President Warren Harding is quoted as saying about the presidency: “My God, this is a hell of a job.” It’s impossible to know the true scope of any position before you take it, but I can’t even imagine the surprises that a U.S. president finds after the inauguration.

The sheer breadth of responsibility is daunting, even before you learn the nuances or have to face the issues with serious time pressures. One current candidate’s website lists where they stand on the following topics: affordable housing, climate change, consumer protection, criminal justice reform, disability, election security, Electoral College, equitable public education, extremism, foreign policy, gender equity, gerrymandering, gun laws, health care, higher education, immigration, inclusive economy, Indian country, infrastructure, judicial system, LGBTQ rights, minimum wage, national service, organized labor, political representation, racial justice, reproductive rights, rural economy, special interests, veterans and voting rights. Who would want the job?!

Shortly after President Warren Harding took office, he said: “I am just beginning to realize what a job I have taken over. God help me, for I need it.” As we celebrate this President’s Day, let us wish blessings on all those who have and will hold the position and give them the strength to rely on others to guide them in understanding the issues they face. The same holds true for you.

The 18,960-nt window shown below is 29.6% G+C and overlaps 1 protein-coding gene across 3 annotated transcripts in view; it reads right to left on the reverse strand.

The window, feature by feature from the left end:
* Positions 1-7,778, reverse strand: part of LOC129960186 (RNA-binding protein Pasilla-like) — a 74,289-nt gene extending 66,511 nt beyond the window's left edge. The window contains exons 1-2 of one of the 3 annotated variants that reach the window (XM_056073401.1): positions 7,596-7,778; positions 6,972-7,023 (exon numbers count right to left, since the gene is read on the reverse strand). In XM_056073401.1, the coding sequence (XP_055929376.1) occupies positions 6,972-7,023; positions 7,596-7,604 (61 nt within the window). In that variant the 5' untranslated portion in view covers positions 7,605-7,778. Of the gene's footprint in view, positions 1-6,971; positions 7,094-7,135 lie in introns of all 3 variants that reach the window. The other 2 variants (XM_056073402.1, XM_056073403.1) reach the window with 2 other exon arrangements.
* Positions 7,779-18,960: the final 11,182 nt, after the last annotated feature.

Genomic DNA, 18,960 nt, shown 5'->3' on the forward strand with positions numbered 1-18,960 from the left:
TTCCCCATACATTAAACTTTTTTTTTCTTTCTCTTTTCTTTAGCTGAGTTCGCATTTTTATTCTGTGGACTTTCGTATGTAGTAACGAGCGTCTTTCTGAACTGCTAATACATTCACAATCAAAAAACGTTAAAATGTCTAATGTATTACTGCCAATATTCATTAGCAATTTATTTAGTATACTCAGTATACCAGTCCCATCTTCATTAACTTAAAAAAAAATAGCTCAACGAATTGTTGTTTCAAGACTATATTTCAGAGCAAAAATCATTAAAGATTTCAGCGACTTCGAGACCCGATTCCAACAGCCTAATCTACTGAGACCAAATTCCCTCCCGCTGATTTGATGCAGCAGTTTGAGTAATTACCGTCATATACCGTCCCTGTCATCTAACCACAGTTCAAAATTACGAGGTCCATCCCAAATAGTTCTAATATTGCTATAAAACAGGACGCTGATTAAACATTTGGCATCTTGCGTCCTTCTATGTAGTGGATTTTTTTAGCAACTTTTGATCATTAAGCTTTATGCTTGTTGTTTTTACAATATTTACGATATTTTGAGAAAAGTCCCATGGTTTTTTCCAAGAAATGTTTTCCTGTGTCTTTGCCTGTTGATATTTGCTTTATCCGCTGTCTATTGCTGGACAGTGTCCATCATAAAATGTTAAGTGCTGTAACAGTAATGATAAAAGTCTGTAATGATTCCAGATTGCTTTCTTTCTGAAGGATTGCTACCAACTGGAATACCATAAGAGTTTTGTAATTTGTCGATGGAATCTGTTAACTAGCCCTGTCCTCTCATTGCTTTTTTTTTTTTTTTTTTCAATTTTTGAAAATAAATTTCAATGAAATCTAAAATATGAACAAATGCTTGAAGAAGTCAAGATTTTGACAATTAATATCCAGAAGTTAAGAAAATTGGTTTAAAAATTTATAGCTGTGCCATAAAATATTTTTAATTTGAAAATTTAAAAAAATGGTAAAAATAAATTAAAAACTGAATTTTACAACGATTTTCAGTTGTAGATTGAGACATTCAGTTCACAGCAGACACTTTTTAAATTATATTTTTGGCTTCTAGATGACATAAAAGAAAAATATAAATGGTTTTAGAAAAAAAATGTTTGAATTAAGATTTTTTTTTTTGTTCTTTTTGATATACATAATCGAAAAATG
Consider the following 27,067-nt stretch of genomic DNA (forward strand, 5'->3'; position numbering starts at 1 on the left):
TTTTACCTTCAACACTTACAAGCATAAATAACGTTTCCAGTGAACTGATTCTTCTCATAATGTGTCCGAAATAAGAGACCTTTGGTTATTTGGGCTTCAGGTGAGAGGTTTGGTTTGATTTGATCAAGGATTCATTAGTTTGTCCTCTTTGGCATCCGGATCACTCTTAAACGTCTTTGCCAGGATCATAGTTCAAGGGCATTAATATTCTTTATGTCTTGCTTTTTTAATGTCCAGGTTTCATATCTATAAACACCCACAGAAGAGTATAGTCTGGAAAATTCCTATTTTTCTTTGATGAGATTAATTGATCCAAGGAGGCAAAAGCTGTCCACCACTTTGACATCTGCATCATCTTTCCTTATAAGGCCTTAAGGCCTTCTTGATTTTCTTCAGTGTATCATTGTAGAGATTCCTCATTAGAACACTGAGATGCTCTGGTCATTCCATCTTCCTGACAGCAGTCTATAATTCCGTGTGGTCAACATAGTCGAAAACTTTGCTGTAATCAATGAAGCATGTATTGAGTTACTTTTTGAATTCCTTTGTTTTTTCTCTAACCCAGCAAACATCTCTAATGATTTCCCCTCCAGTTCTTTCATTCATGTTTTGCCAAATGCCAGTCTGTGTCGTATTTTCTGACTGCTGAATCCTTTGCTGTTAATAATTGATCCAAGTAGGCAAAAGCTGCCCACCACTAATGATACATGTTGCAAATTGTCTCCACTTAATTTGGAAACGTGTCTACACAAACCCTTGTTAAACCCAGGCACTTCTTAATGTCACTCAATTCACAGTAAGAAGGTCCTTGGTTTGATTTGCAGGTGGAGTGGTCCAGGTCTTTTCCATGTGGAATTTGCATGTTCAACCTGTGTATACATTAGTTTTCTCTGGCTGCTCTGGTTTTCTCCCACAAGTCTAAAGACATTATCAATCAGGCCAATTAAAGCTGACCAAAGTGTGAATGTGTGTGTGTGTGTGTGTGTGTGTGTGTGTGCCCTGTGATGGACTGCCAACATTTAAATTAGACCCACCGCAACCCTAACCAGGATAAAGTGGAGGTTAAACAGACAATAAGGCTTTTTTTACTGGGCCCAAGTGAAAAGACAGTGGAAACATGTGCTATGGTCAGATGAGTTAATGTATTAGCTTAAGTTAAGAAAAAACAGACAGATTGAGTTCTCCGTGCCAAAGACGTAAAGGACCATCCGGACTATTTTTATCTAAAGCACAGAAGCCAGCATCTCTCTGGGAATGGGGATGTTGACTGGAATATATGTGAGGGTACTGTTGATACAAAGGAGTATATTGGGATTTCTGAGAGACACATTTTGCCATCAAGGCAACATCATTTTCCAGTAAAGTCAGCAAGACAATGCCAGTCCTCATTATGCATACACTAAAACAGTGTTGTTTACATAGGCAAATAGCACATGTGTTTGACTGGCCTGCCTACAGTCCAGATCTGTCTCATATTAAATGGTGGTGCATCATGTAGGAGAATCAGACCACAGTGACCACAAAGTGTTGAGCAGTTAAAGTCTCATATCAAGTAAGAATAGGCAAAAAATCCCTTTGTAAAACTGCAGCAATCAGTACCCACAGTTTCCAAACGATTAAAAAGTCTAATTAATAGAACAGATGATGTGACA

About the Author leadership dots by dr. beth triplett

I'm the chief connector at leadership dots where I serve as "the string" for individuals and organizations. Like stringing pearls together to make a necklace, "being the string" is an intentional way of thinking and behaving – making linkages between things that otherwise appear random or unconnected – whether that be supervising a staff, completing a dissertation or advancing a project in the workplace. I share daily leadership dots on my blog to provide examples of “the string” in action. I use the string philosophy through coaching, consulting and teaching to help others build capacity in themselves and their organizations. I craft analogies and metaphors that help people comprehend complex topics and understand their role in the system. My favorite work involves helping those new to supervision or newly promoted supervisors build confidence and learn the skills necessary to effectively lead their team.

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